I met Paula through the Chesapeake Chapter of Sisters in Crime and we’ve been on a couple of panels together. She’s charming, smart, and I loved the story of how she came up with the idea for her mystery Murder in the Parador. Here’s a bit about the book:
Only one thing was certain: John Donne was dead. That fact was verified after the wedding. Marco, former police officer—currently private detective and police consultant–must follow clues from Southern Spain to Morocco in order to determine whether the brilliant scientist on the verge of one of the world’s greatest discoveries- the cure to the insidious disease of cancer- had been murdered. Marco had been assigned to Alberto Flores, a detective from the police force of Malaga, Spain, a member of the blue wall that had betrayed him. How could they work together? Moreover, Marco and the straight-laced Flores employed different modus operandi for solving crime. During this journey of discovery, Marco also finds out about himself and his relationship both to his own culture and to his family. He is also forced to examine his relationship with his live-in girlfriend, Belen, a Spanish flamenco dancer. Murder in the Parador introduces you to a diverse array of characters unlike any you’ve ever met. The various threads of the intricate plot ultimately align to reveal the startling circumstances at the heart of this compelling mystery.
Paula: The plane landed at Malaga, Spain airport on a bright sunny afternoon. I stepped off tired after a long flight, stared into the sun and knew I was home. Have you ever had that feeling? That sense of place, a knowing that this is where you belong.
My inner-self was not disappointed. I first visited Marbella, Spain when a friend allowed, even encouraged me, to stay in her father’s now empty condo next to the Marriott hotel and just a walk from the beach on the Mediterranean. I know it’s hard to believe I had to be talked into going the first time. Luckily, my friend, Christine heard about it and said absolutely we must go. She said she’d always wanted to go to Southern Spain.
Christine and I disembarked on Thanksgiving Day to 70 degree weather, sunshine, mountains, and the Mediterranean Sea. Luckily, at that time, Christine understood some Spanish (I do now, but not at that time), so we easily got a taxi to Marbella 30 some miles away from the airport and found the condo. The week-long adventure led to a permanent love affair and many excursions to the tiny condo steps from the beach.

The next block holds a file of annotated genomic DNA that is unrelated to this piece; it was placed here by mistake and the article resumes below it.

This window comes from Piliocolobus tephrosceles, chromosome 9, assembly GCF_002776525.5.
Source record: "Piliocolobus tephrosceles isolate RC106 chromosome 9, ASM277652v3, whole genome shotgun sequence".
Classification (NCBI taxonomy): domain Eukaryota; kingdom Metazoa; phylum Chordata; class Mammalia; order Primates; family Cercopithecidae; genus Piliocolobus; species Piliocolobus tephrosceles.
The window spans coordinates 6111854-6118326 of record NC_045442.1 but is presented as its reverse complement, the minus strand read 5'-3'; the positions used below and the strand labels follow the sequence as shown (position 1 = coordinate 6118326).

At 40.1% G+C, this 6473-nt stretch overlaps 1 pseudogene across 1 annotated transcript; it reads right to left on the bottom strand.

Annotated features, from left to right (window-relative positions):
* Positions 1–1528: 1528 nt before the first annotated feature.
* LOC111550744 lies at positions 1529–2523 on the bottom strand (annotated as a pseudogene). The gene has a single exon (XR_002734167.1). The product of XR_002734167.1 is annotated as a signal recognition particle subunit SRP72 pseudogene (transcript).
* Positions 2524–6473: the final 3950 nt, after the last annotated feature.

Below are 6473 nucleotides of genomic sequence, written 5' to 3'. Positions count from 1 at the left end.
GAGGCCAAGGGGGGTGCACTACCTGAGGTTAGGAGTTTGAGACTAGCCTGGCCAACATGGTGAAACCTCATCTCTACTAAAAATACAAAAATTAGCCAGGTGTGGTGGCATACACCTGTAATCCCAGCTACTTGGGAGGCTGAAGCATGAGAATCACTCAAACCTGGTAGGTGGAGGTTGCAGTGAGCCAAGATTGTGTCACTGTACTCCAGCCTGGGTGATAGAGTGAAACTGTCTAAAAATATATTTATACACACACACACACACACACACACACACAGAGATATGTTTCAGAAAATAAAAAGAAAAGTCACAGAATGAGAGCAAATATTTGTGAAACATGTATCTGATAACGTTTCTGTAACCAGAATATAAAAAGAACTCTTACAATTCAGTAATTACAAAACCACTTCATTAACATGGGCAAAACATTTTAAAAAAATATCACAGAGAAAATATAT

I went often; attended Spanish immersion school, learned a great deal of Spanish, and made life-long friends. I specifically remember hanging out with a group of good friends atop a mountain near Marbella overlooking the sea, while one of our friends cooked chicken paella over the grill. Sitting on a blanket sipping Sangria, I recall thinking how amazing it was to be in this dream. Some of these friends make cameo appearances in my book, though all of the characters are fictional.
What a magical place to set my other interest: International Mysteries. I became entranced with MHZ networks in Washington DC, which featured mysteries from around the world. Two of my favorites were Montalbano, based on the novels of Andrea Camilleri and Inspector Brunetti, based on the novels of Donna Leon. It was all the inspiration I needed. They became my muses.
I had to incorporate the mystical beauty of Spain into the mystery genre. So I set about writing my first novel, Murder in the Parador, which encompasses my own fantasy of a beautiful wedding to a gorgeous Spaniard in a Parador. (Note to reader- that hasn’t come true, but I carry on). It’s important to me that you get the sense of place that touched me, the sea, the mountains, and the food such as well-known tapas and paella. My main character, like Montalbano, often enjoys a good Spanish meal and delicious wine.
Magical places aren’t free from controversy though and my characters don’t shy away from it. I purposely emphasize the diversity of Southern Spain, filled with British, Scandinavian, German and other European ex-pats, and an immigration problem. Immigration issues from Africa, especially neighboring Morocco are similar to those in Mexico and the US. My main characters are intended to represent this diversity and to point out the issues such as trafficking, and racism that plague even magical places.
COVID may have curtailed my jaunts to my second home, but I am always there through the stories of the characters who occupy the world of Vivirrambla.
Readers: Is there a magical place that has touched your heart?
Bio: I am an attorney with thirty-five years of experience. My legal experience began in criminal law as an Assistant States Attorney to intellectual property, specifically trademarks at the United States Patent and Trademark Office. I attained a Masters in Public Health (MPH), from the George Washington University late in my career. Presently, I work for a healthcare company.
I am a native of Washington DC. I started writing mysteries due to my interest in Southern Spain, which I view as a second home and from viewing International Mysteries on the MHZ network in DC, which featured mysteries from around the world including the well-known Scandinavian mysteries. I also enjoy water color and reading lessons at the National Cathedral, as well as tennis.